Fibroblast sheets co-cultured with endothelial progenitor cells improve cardiac function of infarcted hearts
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- Kobayashi, H., Shimizu, T., Yamato, M. et al. J Artif Organs (2008) 11: 141. doi:10.1007/s10047-008-0421-8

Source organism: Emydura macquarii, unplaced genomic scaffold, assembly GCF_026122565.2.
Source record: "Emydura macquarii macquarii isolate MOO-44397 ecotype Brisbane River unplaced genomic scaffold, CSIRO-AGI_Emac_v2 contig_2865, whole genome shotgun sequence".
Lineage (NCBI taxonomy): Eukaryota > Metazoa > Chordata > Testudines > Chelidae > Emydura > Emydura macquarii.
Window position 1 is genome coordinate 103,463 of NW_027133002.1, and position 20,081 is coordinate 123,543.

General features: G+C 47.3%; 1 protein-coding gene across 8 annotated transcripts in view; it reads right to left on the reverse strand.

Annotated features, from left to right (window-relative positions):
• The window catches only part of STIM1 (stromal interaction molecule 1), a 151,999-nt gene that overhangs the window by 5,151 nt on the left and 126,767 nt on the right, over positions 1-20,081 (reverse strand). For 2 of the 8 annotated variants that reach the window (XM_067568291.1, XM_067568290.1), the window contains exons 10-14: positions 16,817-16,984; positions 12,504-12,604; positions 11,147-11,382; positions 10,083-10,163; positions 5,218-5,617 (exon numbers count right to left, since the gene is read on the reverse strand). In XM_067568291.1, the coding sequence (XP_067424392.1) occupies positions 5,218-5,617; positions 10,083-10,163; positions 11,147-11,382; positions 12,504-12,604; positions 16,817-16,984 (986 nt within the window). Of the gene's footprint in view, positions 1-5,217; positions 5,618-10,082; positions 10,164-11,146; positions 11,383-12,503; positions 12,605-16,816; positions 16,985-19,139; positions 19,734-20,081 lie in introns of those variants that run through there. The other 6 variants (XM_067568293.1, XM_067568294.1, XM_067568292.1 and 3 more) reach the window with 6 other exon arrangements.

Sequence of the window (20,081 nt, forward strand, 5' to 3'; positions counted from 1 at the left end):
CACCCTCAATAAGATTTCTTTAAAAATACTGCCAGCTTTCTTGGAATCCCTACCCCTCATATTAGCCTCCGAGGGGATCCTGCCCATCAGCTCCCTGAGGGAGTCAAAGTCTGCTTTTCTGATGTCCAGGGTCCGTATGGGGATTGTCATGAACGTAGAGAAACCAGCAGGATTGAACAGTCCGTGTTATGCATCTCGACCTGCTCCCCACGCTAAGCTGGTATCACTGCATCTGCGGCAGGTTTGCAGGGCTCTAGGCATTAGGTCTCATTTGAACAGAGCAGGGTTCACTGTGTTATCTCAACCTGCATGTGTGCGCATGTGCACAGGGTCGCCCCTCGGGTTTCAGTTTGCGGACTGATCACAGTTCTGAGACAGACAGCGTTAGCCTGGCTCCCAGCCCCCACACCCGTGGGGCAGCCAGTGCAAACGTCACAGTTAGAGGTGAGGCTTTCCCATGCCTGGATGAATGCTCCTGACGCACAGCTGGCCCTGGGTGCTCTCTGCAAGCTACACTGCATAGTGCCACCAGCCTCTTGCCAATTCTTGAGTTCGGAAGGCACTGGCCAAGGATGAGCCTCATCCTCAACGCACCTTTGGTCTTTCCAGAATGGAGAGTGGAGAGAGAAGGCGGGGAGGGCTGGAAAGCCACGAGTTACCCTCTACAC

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We have already confirmed that cell sheet transplantation can improve damaged heart function via continuous cytokine secretion. In this study, we hypothesized that cytokine-secreting cell sheets co-cultured with an endothelial cell source may be more effective for repairing ischemic myocardium. Confluent rat fibroblasts cultured on temperature-responsive culture dishes were harvested as contiguous cell sheets by temperature reduction. Green fluorescent protein (GFP)-positive endothelial progenitor cells (EPCs) were seeded on fibroblast sheets to create co-cultured cell sheets, and sandwich-like constructs were engineered by stacking of the co-cultured cell sheets. These constructs were transplanted into rat myocardial infarction models. Cardiac function and histology were assessed in four groups: the sham operation (C) group, the isolated EPC injection (E) group, the transplantation of triple-layer fibroblast sheets (F) group, and the transplantation of triple-layer sandwich-like constructs (E + F) group. Echocardiography showed significant improvement of the fractional shortening in the E + F group in comparison with the C group (0.25 ± 0.05 vs. 0.16 ± 0.02). On histological examination, significantly less connective tissue formation was observed in the E, F, and E + F groups when compared to the C group (C, E, F, and E + F groups: 53 ± 2%, 41 ± 4%, 40 ± 4%, and 32 ± 7%, respectively). Additionally, increased blood vessel formation was detected in the E, F, and E + F groups compared with the C group (C, E, F, and E + F groups: 1.9% ± 0.6%, 6.7% ± 0.6%, 7.8% ± 0.9%, and 10.2% ± 2.4%, respectively). Furthermore, GFP-staining demonstrated that the newly formed blood vessels were composed of the co-cultured EPCs. Transplantation of cell sheets co-cultured with an endothelial cell source may be a new therapeutic strategy for myocardial tissue regeneration.